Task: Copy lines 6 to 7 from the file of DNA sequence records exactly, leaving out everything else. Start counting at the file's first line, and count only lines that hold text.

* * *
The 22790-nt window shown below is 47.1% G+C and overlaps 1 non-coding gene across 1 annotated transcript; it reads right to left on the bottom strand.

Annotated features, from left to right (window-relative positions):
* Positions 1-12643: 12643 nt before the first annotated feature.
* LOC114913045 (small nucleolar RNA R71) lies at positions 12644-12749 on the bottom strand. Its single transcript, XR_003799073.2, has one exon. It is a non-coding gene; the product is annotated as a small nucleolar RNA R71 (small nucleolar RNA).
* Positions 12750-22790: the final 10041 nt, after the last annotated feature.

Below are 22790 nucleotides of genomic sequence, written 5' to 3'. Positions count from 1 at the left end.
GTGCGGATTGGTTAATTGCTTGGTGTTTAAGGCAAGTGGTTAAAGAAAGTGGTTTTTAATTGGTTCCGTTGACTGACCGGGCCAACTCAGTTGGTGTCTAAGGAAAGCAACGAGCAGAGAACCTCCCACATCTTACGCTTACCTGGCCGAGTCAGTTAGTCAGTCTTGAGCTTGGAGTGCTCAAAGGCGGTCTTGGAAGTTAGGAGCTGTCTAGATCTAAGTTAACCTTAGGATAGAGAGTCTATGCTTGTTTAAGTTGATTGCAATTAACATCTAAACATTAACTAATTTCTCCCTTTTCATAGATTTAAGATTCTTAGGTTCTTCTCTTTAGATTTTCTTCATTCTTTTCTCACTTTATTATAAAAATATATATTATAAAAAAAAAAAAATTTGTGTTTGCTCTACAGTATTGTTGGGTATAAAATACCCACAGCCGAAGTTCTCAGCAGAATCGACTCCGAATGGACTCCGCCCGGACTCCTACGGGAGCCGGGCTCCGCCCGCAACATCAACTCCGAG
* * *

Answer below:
Below are 22790 nucleotides of genomic sequence, written 5' to 3'. Positions count from 1 at the left end.
GTGCGGATTGGTTAATTGCTTGGTGTTTAAGGCAAGTGGTTAAAGAAAGTGGTTTTTAATTGGTTCCGTTGACTGACCGGGCCAACTCAGTTGGTGTCTAAGGAAAGCAACGAGCAGAGAACCTCCCACATCTTACGCTTACCTGGCCGAGTCAGTTAGTCAGTCTTGAGCTTGGAGTGCTCAAAGGCGGTCTTGGAAGTTAGGAGCTGTCTAGATCTAAGTTAACCTTAGGATAGAGAGTCTATGCTTGTTTAAGTTGATTGCAATTAACATCTAAACATTAACTAATTTCTCCCTTTTCATAGATTTAAGATTCTTAGGTTCTTCTCTTTAGATTTTCTTCATTCTTTTCTCACTTTATTATAAAAATATATATTATAAAAAAAAAAAAATTTGTGTTTGCTCTACAGTATTGTTGGGTATAAAATACCCACAGCCGAAGTTCTCAGCAGAATCGACTCCGAATGGACTCCGCCCGGACTCCTACGGGAGCCGGGCTCCGCCCGCAACATCAACTCCGAG